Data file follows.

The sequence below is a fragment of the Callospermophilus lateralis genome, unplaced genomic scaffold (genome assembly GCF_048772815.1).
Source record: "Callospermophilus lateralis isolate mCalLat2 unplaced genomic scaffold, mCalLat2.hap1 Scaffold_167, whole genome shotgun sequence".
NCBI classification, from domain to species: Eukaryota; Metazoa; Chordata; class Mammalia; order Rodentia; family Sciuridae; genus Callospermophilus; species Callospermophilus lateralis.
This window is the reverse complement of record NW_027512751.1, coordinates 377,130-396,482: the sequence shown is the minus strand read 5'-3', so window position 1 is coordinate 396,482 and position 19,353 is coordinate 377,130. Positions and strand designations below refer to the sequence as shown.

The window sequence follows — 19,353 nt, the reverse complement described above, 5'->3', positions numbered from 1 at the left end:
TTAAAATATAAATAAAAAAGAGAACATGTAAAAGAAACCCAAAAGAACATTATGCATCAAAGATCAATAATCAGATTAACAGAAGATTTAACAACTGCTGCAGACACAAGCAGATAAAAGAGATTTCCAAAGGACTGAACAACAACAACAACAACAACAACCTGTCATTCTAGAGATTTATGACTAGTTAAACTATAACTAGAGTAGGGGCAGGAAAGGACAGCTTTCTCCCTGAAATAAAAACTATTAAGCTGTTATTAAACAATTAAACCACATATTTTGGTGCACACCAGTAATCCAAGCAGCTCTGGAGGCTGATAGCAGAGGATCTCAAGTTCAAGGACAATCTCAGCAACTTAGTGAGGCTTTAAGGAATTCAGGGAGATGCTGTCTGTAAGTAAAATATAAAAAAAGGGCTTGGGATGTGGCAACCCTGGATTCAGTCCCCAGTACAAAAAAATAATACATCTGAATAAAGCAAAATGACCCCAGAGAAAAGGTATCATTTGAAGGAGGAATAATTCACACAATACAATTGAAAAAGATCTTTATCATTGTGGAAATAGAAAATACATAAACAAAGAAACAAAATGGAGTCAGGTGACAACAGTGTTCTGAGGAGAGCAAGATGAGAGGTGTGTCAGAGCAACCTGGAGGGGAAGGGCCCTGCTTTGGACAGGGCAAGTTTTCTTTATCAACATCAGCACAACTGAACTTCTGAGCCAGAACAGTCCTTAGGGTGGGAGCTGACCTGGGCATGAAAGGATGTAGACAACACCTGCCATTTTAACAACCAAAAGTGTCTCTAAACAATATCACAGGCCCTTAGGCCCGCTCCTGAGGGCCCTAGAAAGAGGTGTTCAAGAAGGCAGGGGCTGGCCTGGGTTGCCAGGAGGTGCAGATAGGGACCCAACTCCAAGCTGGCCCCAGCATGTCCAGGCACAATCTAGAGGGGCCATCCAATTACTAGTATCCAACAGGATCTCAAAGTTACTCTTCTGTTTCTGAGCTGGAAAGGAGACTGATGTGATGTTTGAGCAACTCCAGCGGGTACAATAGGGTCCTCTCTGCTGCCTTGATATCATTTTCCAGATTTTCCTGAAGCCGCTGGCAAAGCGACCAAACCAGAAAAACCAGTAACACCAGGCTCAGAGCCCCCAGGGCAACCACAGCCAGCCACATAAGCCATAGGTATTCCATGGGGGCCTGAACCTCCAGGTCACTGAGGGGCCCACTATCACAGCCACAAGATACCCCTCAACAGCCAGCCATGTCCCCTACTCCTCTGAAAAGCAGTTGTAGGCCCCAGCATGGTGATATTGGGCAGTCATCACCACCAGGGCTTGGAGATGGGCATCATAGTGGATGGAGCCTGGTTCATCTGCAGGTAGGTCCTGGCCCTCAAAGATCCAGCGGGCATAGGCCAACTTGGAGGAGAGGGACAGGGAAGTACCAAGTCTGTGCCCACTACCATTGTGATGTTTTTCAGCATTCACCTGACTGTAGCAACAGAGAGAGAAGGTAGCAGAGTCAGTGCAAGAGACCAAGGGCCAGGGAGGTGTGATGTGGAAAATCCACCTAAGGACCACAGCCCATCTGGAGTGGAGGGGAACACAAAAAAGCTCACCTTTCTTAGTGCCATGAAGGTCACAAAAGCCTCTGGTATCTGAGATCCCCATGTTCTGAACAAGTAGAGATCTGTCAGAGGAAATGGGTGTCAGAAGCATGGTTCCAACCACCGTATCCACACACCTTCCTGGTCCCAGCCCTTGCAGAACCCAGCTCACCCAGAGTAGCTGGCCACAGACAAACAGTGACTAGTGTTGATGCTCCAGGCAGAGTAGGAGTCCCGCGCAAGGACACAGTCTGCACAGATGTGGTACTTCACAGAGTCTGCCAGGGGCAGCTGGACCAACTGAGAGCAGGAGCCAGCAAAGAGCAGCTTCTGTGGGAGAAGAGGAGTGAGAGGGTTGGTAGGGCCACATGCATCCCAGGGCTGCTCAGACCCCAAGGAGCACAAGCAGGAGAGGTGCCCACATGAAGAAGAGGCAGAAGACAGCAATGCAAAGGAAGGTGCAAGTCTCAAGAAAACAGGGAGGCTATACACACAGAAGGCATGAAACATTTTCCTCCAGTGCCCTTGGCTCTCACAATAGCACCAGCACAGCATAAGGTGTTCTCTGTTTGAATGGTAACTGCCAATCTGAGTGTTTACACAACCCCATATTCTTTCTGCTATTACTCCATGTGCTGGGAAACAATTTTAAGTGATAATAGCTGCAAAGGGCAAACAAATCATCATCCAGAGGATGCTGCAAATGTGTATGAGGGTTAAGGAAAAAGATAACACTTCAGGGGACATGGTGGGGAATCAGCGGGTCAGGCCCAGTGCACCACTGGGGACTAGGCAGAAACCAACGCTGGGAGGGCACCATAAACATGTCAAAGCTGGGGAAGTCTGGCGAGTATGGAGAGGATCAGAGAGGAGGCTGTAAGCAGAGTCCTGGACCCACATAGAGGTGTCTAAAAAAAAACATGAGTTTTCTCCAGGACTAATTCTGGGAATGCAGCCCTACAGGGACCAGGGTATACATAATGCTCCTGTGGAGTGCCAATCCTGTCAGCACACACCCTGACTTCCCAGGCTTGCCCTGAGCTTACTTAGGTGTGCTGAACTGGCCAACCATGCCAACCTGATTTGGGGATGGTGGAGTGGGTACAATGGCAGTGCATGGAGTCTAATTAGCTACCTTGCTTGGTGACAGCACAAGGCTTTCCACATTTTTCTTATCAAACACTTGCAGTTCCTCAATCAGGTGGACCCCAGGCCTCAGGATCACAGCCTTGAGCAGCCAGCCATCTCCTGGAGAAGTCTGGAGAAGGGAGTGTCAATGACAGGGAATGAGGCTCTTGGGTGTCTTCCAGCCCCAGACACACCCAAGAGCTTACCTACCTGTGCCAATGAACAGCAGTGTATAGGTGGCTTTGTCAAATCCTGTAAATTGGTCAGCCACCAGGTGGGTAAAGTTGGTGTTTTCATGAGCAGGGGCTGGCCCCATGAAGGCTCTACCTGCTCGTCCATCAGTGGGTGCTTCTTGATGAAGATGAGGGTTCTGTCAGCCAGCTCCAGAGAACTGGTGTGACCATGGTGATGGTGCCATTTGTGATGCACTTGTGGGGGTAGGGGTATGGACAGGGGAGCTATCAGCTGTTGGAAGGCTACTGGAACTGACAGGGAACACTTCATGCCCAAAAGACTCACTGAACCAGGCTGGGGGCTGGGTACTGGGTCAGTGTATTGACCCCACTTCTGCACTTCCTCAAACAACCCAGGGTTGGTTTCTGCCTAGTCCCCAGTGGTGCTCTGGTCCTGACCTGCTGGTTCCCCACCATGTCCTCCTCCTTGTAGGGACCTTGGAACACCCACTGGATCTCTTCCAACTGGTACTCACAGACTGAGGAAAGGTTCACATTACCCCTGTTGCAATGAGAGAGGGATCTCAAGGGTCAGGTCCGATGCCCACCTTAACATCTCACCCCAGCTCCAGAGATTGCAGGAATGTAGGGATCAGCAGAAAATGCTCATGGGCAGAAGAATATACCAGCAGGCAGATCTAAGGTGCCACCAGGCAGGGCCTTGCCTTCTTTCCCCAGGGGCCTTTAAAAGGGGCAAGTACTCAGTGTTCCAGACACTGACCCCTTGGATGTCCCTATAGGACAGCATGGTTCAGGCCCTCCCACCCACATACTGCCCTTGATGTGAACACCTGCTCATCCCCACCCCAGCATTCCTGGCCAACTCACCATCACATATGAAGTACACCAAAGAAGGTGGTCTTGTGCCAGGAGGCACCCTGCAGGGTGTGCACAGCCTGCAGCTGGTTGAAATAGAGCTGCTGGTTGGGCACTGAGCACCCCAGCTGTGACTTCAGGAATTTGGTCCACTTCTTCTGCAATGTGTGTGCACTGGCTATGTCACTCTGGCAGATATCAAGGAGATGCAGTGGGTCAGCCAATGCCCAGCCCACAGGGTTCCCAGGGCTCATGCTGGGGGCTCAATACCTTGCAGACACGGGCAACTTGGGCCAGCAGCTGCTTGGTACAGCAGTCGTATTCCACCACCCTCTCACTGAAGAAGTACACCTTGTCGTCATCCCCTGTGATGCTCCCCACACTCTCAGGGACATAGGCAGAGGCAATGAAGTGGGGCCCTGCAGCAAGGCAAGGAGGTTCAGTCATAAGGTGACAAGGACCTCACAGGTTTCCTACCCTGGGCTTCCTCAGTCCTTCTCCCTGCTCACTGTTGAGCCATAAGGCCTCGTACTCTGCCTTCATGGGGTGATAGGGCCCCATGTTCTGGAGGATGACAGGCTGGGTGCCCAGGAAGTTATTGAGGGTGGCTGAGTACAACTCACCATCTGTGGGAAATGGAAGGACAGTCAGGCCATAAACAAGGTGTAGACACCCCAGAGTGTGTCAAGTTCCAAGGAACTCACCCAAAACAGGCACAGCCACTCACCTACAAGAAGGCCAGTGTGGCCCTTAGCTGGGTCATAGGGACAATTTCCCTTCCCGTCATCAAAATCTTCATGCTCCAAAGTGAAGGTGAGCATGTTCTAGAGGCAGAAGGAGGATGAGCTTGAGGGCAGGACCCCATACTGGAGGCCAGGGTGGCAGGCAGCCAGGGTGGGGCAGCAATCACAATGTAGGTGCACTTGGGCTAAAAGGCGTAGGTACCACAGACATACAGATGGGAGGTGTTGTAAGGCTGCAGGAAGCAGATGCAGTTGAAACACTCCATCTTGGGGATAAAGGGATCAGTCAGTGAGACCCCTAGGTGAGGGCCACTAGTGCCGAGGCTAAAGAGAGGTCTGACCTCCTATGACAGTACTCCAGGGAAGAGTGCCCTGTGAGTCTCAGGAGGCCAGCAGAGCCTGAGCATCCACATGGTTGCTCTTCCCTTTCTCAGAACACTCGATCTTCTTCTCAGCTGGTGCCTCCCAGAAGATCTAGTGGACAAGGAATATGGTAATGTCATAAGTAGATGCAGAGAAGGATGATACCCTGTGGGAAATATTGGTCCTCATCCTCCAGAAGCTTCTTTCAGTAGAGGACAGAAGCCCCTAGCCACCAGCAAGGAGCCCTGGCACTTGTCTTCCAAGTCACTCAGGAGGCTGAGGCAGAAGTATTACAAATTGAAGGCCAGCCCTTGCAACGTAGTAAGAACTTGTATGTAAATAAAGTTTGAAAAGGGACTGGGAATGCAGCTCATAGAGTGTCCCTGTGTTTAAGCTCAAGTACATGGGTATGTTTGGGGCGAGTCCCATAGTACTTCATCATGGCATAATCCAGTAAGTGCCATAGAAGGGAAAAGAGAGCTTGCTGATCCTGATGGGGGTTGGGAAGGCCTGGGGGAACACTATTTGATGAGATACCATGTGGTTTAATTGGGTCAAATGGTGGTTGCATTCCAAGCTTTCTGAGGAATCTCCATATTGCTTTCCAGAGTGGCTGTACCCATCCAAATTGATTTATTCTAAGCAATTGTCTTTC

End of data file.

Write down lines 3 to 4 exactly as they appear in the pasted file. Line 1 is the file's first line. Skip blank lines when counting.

NCBI classification, from domain to species: Eukaryota; Metazoa; Chordata; class Mammalia; order Rodentia; family Sciuridae; genus Callospermophilus; species Callospermophilus lateralis.
This window is the reverse complement of record NW_027512751.1, coordinates 377,130-396,482: the sequence shown is the minus strand read 5'-3', so window position 1 is coordinate 396,482 and position 19,353 is coordinate 377,130. Positions and strand designations below refer to the sequence as shown.